A pinboard by
Euan Donley

PhD candidate, Monash


Examining hoe time targets in Emergency has resulted in short cuts in psychiatric risk assessment

Patient demand is increasing across the world for EDs. National Emergency Access Targets (NEAT) were introduced to increase ED through put. While there are positives to this, it has promoted a culture of rushing and short cuts.

This is the first study in the world examining the impact NEAT has on psychiatric assessment in EDs. This is a complex area, where assessment of multiple psychological, medical, and social risks / needs require comprehensive assessment.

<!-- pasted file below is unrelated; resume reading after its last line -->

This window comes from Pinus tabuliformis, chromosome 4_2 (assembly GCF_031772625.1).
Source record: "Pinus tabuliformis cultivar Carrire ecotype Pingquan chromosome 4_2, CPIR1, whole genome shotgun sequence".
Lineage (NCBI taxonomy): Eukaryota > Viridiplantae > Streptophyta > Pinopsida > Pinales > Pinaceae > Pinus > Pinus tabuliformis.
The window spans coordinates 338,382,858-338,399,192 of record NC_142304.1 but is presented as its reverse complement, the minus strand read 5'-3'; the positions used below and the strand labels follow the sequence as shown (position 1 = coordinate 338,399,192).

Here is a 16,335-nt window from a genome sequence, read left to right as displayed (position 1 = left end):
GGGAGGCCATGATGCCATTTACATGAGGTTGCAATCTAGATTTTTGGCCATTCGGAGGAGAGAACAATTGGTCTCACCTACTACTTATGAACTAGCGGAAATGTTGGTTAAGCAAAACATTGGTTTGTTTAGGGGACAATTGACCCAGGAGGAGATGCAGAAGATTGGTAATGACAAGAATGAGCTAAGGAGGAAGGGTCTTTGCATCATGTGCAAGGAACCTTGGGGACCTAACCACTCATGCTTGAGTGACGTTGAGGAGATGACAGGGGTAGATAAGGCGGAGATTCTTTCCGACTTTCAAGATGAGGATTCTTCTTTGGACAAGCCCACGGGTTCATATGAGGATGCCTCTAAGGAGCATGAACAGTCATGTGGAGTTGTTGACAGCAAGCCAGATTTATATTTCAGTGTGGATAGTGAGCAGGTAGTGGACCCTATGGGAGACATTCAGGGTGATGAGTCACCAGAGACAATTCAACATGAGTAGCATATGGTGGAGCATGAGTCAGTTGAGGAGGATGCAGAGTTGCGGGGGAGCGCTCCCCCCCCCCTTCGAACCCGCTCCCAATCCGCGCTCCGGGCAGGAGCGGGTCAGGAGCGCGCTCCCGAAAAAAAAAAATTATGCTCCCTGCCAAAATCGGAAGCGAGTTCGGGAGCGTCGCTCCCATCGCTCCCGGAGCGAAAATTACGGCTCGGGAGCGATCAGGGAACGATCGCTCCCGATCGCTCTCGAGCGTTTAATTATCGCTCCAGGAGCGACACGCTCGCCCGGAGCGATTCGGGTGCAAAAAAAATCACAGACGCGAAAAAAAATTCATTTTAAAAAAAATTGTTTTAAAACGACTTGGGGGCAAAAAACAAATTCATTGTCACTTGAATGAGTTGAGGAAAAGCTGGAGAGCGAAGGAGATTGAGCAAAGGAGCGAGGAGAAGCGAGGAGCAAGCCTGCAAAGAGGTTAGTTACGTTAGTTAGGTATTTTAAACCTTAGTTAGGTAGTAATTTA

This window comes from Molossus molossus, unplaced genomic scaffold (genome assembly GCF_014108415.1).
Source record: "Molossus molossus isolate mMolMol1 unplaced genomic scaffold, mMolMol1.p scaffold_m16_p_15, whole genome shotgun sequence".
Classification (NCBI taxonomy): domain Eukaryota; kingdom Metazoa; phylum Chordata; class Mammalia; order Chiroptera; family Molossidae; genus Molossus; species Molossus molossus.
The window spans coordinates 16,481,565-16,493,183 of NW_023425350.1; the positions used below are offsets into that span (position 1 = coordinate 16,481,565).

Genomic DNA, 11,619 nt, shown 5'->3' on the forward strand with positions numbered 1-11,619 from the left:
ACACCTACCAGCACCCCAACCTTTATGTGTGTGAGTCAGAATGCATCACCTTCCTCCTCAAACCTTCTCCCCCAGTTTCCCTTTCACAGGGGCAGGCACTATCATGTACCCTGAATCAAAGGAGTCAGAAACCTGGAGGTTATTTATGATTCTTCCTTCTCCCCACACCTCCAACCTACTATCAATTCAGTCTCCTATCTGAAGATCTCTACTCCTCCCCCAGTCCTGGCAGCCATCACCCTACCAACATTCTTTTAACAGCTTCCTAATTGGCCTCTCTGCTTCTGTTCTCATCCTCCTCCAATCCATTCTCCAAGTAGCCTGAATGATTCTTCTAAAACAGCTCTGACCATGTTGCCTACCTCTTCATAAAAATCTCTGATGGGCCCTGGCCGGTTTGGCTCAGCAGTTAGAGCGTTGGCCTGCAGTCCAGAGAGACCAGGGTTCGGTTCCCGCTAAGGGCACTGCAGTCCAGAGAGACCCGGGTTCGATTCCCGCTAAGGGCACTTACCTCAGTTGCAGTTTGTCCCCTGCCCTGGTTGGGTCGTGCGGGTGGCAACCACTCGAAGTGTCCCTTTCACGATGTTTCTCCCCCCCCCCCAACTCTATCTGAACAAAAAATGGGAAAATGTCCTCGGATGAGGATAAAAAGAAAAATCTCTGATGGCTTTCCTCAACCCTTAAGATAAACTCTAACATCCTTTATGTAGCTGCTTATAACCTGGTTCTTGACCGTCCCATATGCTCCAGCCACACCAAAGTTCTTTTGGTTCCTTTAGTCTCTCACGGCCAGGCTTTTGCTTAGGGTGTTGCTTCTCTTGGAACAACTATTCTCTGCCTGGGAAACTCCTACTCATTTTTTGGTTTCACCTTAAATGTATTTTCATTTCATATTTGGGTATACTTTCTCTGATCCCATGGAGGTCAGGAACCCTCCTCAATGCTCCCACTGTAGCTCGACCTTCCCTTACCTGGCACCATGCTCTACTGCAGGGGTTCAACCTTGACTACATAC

While NEAT has resulted in better communication and some streamlining of documentation, it has also created pressure on ED clinicians to meet four hours time targets.

Of note, there has been a significant impact on dealing with families in a psychiatric crisis. In a metropolitan based study involving 7 EDs, many mental health clinicians reported when they were in a hurry, family work was the first sacrifice made.

This has significant collateral and safety implications for a high risk patient group when it comes to ensuring comprehensive assessment, and safe discharging.

NEAT is being implemented in EDs across the world and further investigation into it's impact on psychiatric risks assessment and management, and further consideration to ED resourcing if NEAT targets continue to be such a high focus for administrators.